September 3, 2009
Climate change -- what's in it for me?
By Armstrong Williams
Regular readers of The Washington Times are all too familiar with the back-and-forth debate between those who favor federal legislation to curb greenhouse-gas emissions and those who view the measure as one thing and one thing only: a monstrous job killer.
I tend to fall on the side of those who see this “reform” as severely limiting our country’s ability to dominate in an increasingly competitive global economy with virtually one hand tied behind our back. To expect countries like India and China to step up and “do the right thing” on their egregious and sickening environmental records (committed during both Republican and Democratic administrations) simply because we are setting a “strong example” is rosy optimism at best and naive geopolitical stupidity at its worst.
Those questioning the workability of the House-passed measure have made a compelling case this summer. And the proof shows in the latest polls: Americans aren’t willing to sacrifice potential job losses or even higher energy bills for the highly imagined benefit of reduced emissions. I say “imagined” because there are simply no guarantees that other nations are even eager to follow suit, let alone be prepared. China is still constructing coal-fired power plants at the rate of one per month. Think it will shutter the two it has built since the House passed its measure in June? Don’t bet the farm on it.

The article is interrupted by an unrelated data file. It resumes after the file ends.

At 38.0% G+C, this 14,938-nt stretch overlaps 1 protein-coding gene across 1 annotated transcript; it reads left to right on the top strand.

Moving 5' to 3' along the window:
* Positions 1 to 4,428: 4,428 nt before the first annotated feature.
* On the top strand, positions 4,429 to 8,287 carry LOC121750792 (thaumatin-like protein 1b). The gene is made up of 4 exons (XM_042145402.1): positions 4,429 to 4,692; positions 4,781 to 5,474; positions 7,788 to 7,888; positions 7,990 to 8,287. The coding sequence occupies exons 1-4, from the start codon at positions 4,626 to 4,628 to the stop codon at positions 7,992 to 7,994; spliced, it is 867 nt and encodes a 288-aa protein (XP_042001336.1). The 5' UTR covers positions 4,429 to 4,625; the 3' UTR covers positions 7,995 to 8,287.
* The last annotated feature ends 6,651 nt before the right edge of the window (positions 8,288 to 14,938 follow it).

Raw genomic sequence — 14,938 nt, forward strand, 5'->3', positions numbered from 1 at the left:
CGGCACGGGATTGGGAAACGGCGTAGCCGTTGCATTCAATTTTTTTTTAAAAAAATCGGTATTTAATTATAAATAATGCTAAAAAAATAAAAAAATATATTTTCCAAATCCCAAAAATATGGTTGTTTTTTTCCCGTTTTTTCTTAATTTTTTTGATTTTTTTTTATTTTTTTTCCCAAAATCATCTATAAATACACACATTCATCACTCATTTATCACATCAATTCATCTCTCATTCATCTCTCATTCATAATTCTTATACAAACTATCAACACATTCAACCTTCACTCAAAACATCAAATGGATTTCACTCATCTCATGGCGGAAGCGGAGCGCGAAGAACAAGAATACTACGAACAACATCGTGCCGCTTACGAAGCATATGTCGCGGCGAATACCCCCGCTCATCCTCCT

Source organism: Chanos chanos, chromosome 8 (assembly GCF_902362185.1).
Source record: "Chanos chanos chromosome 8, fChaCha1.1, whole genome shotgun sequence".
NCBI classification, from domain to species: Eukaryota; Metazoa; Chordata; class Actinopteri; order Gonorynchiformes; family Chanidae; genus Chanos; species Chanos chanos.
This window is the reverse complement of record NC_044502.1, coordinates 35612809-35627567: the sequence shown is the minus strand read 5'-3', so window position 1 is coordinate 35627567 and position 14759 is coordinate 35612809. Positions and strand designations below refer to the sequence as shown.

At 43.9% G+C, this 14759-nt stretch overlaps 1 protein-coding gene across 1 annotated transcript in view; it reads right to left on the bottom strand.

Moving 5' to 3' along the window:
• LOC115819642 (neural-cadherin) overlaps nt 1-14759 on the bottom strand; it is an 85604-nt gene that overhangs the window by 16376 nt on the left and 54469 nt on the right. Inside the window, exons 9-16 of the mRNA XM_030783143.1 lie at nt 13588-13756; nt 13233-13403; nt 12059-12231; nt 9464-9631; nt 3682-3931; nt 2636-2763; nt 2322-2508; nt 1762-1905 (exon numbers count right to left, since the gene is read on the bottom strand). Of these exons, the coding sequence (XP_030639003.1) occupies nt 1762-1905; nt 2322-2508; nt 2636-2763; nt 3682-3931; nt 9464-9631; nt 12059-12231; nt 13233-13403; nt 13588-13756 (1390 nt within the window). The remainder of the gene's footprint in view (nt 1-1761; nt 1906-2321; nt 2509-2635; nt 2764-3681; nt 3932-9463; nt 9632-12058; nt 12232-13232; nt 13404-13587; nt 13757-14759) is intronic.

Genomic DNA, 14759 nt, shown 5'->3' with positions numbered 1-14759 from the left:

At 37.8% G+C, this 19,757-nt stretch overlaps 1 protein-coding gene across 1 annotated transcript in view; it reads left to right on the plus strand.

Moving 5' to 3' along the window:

While I’m on the subject, it’s clear that China surpasses all other countries in its emissions of greenhouse gases into the world, but shouldn’t the more enviro-friendly focus be on importing emerging clean technologies into China? After all, it is the new de facto manufacturing base for the world. In effect, the world’s superpowers have outsourced their pollution to China. It’s time to start dumping clean-tech innovations on China, which is more of a long-term solution than insistence on the cleaning up of emissions that wield a marginal impact on climate change.
Yet the debate stateside started to turn south when Americans began asking their elected officials the same thing they’re now asking Congress regarding health reform: “What’s in it for me?”
Since before the president entered the Oval Office, the Left capitalized on Bush fatigue to push a far too ambitious social agenda that is only now petering out. Americans are rational beings; they think in a cost-benefit way. And to them, reducing the effects of global warming was a “benefit” that was far outweighed by the “costs” of lost productivity, job declines and higher input costs.
As they did with health care reform, President Obama and congressional Democrats failed to address the root causes of the problems they presented to the country. The president said the future of the economy’s health depended on health care reform. Americans weren’t buying that line. And in the case of climate change, opponents of cap-and-trade legislation seized the upper hand when they moved the issue from amorphous scientific claims to kitchen-table concerns.